You can plainly see why I shared Mr. Fountain with you. I felt like he needed to be in all of your lives. I did not know there was such a thing as a “nationally known clarinetist” (do we have any now?), but he was big enough to play TWO concerts at Arlington High School back in 1963.
Such were the aspirations of these teens with their instruments in the 50s.
Below is a junior high band in 1923, before electric guitars existed.
In the back row, you can see Leonardo DiCaprio during his Growing Pains years.
During the turbulent 60s, girls learned to move to the beat of a different drum. “It’s just like holding chopsticks, Melinda. Don’t try too hard.”
And these nicely-clad songbirds look confident gathered around the piano.
Hey, you wanna see what Mr. Fountain looks like these days? He threw beads out to the crowd in New Orleans last year:
I bet there’s a good chance he was at Mardi Gras this week.
P.S. Music is great, but it can’t save your mortal soul.
So I saw this and thought:
- What is a bootblack?
- Sounds racist.
As it turns out, “bootblacks” were probably what you think they were–someone who polishes boots and shoes–and they came in every color.
Here is a cute little fella earning his keep. Good thing he has knee socks on.
This kiddo looks pleased as punch to be doing child labor. It’s better than school.
Perhaps you’ve heard of the term. Have you read Ragged Dick?
This Union Station “model bootblack” was schmancified up with two chairs and all-weather cover.
In a state full of bootwearers, I don’t recall ever having seen anyone get his shoes shined, perhaps because people have no pride in personal appearance anymore, or they have no disposable income. It must be a more urban venture. I guess it’s honest work. It seems less degrading than offering your body to a stranger for money, and some places allow that. There are better ways to earn a dollar on your knees, and bootblacking is one. In fact, ICS Learning Systems should get on this asap. It’s got to be more lucrative than TV/VCR repair.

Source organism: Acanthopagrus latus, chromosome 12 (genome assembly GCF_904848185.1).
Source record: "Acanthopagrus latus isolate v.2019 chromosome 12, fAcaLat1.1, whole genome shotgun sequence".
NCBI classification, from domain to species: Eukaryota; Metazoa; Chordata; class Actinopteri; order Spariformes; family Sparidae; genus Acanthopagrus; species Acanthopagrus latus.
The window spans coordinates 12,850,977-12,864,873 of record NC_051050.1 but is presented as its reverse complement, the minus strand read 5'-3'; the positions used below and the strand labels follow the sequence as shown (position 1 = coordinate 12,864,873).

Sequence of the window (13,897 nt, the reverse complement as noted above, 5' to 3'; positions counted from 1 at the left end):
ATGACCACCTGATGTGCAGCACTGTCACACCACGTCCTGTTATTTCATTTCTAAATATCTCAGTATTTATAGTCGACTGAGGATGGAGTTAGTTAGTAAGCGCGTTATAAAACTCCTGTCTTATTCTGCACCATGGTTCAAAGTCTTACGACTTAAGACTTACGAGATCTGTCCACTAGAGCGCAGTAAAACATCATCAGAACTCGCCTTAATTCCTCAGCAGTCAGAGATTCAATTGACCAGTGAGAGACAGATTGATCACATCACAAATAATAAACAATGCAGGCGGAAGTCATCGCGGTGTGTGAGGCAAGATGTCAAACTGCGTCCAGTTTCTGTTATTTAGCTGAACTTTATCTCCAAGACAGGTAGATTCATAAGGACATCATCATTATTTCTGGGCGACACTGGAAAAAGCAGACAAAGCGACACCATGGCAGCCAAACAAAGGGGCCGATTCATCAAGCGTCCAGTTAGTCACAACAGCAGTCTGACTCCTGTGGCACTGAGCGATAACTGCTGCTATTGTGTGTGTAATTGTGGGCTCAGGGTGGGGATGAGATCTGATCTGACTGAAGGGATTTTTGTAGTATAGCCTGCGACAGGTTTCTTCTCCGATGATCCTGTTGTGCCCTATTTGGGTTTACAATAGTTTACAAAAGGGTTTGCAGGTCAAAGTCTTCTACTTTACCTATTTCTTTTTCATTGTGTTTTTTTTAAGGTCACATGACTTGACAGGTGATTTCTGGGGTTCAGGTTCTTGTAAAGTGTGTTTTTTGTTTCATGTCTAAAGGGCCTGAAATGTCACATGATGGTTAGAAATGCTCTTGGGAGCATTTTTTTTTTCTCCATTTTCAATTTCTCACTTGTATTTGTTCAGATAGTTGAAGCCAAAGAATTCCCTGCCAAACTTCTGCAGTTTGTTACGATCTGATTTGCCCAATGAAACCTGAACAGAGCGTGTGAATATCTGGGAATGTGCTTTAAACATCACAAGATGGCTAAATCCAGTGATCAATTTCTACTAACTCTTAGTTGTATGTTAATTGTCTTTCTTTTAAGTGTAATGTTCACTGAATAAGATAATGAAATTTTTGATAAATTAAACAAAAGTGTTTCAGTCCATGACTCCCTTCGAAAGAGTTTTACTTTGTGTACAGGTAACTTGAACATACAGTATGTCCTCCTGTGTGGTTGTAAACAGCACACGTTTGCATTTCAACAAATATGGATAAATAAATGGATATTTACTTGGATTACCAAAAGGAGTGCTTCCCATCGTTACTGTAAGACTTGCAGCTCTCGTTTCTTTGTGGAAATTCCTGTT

In any event, bootblacking is alive and well. Okay, alive and ailing. But like a person free to choose his own health insurance, a few of them still exist.
Whoever owned this razor thin 1953 yearbook from a podunk town clearly had issues.
Well, we all know how 4th Grade can really take it out of you. All the hormones raging in your 9-yr-old body and whatnot. I will assume a girl owned this book, as men are not prone to having emotions, much less sharing them or recording them. And clearly, there was some love felt for one of these siblings.
Again with the mustaches? Or are these kitten whiskers? Even the poor bus driver (singular, as in one bus in a one-horse town) could not escape her wrath.
Perhaps the mustaches were not meant to be insulting; perhaps she had a thing for facial hair on friend and foe alike. However, there is no misunderstanding this: